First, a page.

Wednesday, January 29, 2014

Behavior Management and the Unified Model

Someone recently asked about whether the Unified Model of Early Intervention 0-5 addresses challenging behavior. Indeed it does, but the question made me realize I had developed the original Unified Model graphic with behavior management under the Engagement Classroom Model, because we have always seen the need for classroom teachers to use effective behavior management strategies. 

But our work in challenging behaviors in home-based supports to families and other caregivers is also robust, so I have moved behavior management to the middle column on the following graphic. This column is for practices implemented both in the home and in the classroom.

In our programming at Siskin Children’s Institute, where we demonstrate many of the practices of the UMEI 0-5, we have a dedicated position in our home-visiting program: an early intervention behavior specialist. And we have a program called Training for Intervention, Engagement, and Reinforcement for children up to age 12 who have challenging behaviors.

We follow principles of positive behavior support (which includes improving family quality of life), operant conditioning, and consultation (AKA coaching) principles.
Some of these key principles are

1. Provide the support as a consultative service to the family and the early interventionist; don't add to a multidisciplinary effort.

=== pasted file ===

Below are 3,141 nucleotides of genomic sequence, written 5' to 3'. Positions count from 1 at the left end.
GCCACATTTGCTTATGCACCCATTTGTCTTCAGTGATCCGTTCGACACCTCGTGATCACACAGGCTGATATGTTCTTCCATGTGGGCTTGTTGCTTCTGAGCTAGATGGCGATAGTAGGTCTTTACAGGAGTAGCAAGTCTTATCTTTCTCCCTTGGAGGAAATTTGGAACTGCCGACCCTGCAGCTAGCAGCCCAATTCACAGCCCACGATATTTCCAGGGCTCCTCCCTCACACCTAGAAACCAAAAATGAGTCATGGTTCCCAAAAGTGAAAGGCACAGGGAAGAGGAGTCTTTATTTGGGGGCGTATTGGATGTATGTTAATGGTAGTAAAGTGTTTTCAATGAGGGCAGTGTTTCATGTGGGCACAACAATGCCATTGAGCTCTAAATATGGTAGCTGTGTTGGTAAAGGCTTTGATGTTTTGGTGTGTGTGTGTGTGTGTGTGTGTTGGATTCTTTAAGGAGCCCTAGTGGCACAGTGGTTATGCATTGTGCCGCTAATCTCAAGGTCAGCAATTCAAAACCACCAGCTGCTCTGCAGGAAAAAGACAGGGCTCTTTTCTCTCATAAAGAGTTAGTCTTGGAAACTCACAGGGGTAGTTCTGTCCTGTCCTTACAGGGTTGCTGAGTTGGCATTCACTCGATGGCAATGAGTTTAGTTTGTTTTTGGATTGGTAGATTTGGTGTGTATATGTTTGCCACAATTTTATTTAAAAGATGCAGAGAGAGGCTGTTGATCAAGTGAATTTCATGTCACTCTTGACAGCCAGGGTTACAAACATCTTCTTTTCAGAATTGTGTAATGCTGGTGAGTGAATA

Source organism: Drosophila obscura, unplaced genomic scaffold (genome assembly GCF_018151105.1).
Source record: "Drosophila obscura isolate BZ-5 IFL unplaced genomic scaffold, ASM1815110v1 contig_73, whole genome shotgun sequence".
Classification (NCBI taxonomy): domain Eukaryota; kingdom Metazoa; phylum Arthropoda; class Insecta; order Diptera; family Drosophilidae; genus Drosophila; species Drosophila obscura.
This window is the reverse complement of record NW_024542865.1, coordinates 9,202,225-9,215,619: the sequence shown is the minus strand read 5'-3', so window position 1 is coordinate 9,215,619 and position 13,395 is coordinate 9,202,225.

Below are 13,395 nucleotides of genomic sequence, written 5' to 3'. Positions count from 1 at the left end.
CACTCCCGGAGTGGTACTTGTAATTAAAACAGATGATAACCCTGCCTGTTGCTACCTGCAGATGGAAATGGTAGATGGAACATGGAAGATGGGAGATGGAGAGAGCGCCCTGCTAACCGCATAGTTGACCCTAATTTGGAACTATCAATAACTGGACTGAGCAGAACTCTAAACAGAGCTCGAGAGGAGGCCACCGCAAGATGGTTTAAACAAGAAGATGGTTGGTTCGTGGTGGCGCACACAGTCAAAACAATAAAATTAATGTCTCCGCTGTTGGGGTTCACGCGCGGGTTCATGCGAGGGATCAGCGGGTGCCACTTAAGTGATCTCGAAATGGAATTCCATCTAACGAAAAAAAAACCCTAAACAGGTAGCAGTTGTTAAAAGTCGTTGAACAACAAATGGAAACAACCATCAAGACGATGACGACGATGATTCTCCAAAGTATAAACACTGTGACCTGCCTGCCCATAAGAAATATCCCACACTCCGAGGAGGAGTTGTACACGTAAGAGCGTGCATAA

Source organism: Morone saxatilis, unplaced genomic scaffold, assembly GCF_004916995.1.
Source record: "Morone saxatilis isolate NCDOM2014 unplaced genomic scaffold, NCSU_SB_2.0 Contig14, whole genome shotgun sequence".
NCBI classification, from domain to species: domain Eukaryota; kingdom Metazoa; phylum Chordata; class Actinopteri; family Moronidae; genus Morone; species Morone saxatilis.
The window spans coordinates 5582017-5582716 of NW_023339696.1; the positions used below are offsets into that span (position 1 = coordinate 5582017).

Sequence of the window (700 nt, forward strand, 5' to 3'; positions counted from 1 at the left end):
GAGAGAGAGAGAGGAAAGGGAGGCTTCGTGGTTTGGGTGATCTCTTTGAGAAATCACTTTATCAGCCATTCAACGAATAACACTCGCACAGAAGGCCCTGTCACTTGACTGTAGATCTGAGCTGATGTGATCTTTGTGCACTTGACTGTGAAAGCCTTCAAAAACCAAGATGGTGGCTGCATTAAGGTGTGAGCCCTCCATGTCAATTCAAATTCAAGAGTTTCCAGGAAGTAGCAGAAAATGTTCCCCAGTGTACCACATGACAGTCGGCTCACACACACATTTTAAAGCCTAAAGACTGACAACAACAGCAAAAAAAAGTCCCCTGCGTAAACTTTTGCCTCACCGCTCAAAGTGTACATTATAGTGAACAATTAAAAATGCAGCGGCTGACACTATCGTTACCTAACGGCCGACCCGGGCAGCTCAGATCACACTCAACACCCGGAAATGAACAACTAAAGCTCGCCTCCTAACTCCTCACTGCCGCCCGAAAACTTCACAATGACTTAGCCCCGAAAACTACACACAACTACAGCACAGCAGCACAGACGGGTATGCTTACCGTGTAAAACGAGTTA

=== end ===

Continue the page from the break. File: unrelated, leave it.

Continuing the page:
2. Determine whether the support to the family should consist of parenting suggestions, changes within routines, or a behavior plan; don't assume all challenging behaviors require a behavior intervention plan.
3. Behavior interventions happen in daily life, not in sessions, so use a Focused RBI and proceed very much like we do in Routines-Based Early Intervention.
4. Make sure families and teachers absorb the 11 principles of behavior management* (something we developed).
5. Make sure all families and teachers know how to use sit and watch (AKA contingent observation).

*The 11 Behavior Management Principles

1.        First, it gets worse when you begin an intervention.
2.        Pick your battles.
3.        Prevention is better than attempting a cure.
4.        Be consistent but recognize that life isn’t consistent.
5.        Structure can help.
6.        Ignore what you don’t want.
7.        Attend to what you do want.
8.        Negative attention can still be reinforcing.
9.        Spend quality, nonconflictual time with your children.
10.      Have realistic expectations.
11.      Discipline is teaching.

(McWilliam, 2008)